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COMMENTS
Mdnicke2's picture

How do you think this would compare to the Pro-Ject Debut Carbon Espirit or X1?

Michael Fremer's picture
Without a direct comparison it's pure speculation. However if you want a fuller range of adjustability the Pro-Jects offer it. And as I recollect, neither Pro-Ject has as lively a plinth. Of course the X1 is considerably more expensive. Had I the opportunity I'd do a comparison between the Carbon Spirit and this 'table but I don't.
malco49's picture

i have a 2204 pro-ject debut lll with several tweaks including upgraded Ortofon OM 20 stylus , projuect speed box and acrylic platter. i too was wondering how it would compare with a pro-ject debut carbon.

SneezyAchew's picture

If one wanted to upgrade their tonearm down the line to one fully adjustable, would that be feasible? Do you have any recommendations as to what could work well here? Thank you.

Michael Fremer's picture
I wouldn't recommend doing that. Better to just replace the entire thing.
jameswicks's picture

Hi Mr. Fremer,

Is there a turntable you would recommend, that - straight out of the box - meets all your criteria for sound reproduction, tonearm, cartridge, plinth? A turntable that meets or exceeds everything you would want in a tt?
Kindest regards, Walter James "Jim" Wicks
South Florida

Ortofan's picture

... the size of your budget.

For about $1,200 there's the Pro-Ject Classic SB superpack turntable.
In his review MF said that "it has no glaring additive deficiencies and its main one is pleasing slight warmth" and "I suspect most buyers will be more than happy with the Classic SB “as-is”."

https://www.analogplanet.com/content/pro-ject-classic-sb-superpack-turnt...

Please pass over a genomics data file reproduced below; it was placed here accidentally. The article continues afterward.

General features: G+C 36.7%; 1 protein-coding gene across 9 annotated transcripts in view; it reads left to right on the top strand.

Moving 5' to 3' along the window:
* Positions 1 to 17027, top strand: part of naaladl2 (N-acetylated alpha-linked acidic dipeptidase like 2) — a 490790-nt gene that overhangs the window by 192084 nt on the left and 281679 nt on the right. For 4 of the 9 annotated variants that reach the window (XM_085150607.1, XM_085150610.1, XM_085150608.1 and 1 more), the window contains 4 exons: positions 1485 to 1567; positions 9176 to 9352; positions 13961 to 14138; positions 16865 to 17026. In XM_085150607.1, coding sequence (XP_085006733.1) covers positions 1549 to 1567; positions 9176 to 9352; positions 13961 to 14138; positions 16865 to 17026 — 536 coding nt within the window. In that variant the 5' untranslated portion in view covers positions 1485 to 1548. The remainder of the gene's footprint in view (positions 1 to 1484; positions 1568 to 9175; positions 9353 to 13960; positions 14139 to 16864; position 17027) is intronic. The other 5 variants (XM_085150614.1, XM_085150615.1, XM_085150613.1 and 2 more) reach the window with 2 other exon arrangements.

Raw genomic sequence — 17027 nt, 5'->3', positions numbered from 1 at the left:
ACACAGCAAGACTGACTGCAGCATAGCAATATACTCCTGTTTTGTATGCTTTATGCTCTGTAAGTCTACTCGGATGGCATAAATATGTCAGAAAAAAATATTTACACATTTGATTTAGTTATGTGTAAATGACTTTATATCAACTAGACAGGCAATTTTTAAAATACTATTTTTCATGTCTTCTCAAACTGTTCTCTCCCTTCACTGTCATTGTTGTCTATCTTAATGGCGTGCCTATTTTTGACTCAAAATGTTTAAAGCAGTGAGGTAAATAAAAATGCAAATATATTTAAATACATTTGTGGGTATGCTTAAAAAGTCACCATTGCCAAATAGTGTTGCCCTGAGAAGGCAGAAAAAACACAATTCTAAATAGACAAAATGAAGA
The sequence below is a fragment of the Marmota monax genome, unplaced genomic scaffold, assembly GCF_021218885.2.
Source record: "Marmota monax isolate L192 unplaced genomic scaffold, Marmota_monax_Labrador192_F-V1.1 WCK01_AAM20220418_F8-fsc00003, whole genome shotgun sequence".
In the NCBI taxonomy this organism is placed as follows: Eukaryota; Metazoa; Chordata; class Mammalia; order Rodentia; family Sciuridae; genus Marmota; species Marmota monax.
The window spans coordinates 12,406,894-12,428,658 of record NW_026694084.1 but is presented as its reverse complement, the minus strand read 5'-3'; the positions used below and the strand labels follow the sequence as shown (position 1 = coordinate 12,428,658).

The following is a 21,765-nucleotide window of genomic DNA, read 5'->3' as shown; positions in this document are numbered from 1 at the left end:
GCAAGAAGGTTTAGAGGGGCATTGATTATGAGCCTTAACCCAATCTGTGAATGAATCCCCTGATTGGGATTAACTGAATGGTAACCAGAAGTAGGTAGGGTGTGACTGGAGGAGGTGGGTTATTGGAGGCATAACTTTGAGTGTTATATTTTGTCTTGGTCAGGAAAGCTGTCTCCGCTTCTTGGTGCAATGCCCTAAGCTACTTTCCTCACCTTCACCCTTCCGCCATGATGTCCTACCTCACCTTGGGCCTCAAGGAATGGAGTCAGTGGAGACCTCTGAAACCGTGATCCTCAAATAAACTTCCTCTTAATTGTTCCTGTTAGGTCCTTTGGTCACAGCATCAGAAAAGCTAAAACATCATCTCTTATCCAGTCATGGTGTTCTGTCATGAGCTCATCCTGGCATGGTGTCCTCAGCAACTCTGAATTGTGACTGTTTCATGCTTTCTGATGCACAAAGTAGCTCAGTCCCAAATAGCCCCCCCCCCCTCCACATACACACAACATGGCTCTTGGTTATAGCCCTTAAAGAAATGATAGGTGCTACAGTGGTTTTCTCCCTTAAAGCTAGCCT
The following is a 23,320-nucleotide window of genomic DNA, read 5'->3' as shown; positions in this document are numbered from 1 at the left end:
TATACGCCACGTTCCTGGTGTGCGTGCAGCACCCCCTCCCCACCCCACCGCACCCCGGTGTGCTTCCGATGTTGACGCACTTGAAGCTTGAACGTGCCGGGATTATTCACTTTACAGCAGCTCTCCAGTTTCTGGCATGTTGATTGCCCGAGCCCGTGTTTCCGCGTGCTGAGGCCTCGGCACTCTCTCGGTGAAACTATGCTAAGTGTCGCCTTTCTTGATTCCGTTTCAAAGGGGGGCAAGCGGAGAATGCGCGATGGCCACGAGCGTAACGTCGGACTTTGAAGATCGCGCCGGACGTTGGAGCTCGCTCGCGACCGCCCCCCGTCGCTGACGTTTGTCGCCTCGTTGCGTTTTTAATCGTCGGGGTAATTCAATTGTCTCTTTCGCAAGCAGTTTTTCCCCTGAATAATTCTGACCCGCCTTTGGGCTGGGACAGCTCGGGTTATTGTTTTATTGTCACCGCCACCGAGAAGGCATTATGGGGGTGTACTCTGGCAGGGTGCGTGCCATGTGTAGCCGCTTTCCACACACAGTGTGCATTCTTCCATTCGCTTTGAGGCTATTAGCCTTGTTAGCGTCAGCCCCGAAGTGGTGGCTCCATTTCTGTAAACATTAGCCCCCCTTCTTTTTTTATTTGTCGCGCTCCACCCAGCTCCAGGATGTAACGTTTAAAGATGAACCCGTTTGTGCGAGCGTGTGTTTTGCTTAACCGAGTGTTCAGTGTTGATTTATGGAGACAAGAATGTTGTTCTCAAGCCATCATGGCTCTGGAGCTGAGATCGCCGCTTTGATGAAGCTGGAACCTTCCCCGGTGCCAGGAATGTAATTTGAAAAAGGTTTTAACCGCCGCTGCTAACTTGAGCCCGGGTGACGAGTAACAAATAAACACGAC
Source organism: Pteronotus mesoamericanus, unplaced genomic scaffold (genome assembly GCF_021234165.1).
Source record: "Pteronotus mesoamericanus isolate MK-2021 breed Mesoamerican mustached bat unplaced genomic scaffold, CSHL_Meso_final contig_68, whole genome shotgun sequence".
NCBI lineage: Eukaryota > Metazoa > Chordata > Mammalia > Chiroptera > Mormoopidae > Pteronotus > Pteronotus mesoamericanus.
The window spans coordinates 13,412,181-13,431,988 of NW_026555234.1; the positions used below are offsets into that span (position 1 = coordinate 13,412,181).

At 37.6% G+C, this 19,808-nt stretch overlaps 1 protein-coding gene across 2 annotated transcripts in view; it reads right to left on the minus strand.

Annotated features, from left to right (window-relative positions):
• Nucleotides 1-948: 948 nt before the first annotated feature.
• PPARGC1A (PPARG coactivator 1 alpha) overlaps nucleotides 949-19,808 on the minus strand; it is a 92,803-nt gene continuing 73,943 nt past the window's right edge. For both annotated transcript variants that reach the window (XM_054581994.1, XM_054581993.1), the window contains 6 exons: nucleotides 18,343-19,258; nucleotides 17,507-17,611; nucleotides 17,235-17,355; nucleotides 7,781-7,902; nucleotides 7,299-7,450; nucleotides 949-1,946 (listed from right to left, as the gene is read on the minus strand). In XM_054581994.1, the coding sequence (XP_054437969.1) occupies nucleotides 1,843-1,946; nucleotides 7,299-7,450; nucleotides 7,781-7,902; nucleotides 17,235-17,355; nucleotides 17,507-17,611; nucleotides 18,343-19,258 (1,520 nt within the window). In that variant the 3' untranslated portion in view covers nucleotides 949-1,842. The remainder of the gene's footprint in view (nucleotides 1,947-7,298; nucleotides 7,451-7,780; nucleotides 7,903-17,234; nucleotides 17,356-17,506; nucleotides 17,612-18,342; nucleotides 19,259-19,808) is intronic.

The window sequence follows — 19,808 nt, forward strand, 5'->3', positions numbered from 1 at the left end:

https://www.musicdirect.com/turntables/Pro-Ject-The-Classic-SB-Turntable

OTOH, for the same price, there's the Technics SL-1500C.
In his review MF said that "while there may be a few “as goods” out there, I really can’t imagine one better at $1199.99. Out of the box the sound impresses".

https://www.analogplanet.com/content/sl-1500c-technics-cuts-price-not-so...

jameswicks's picture

Thanks for the input and the suggestions. I am researching both.

Kindest regards, Walter James "Jim" Wicks
South Florida

Michael Fremer's picture
I am an "Orto-fan"! I appreciate the helping hand!
Ortofan's picture

... African proverb - one which was co-opted by a former First Lady - it takes a village to raise an audiophile.

Fsonicsmith's picture

Jim;
I have a feeling Mike won't answer your question. Besides being broad and vague, it contains inherent contradictions. No deck that "meets all of [Mike's] criteria, should one even exist, comes with a cartridge and likely does not come with a tonearm either.

I have a soft spot for people who ask earnest questions, use real names, and post a photo to-boot. So my answer to the question I THINK you meant to ask is that there is one that is pretty close-an in my humble opinion based upon Mike's own past reviews, the table that comes to mind would be the GEM Dandy Polytable and Super Polytable 12. Do a search of Mike's reviews and you decide. There are no doubt others that come close to the question I THINK you MEANT to ask. Certainly the Marantz TT-15 comes close as does the VPI Scout.

jameswicks's picture

Thank you! I love this line ..."I have a soft spot for people who ask earnest questions, use real names, and post a photo to-boot." Gave me a good laugh considering I am replying to "Fsonicsmith" without a photo. lol

You might have made a good editor. Yes, you interpreted my question pretty well. But I am nonetheless hopeful Mr. Fremer will weigh in with his thoughts on my initial question.

Thank you!

Kindest regards, Walter James "Jim" Wicks
South Florida

Michael Fremer's picture
Does not AnalogPlanet have the best readers? They have done the work for me, pointing out various reviewed turntables. Of course I cannot tell you what to buy but between those reviewed you have some good choices.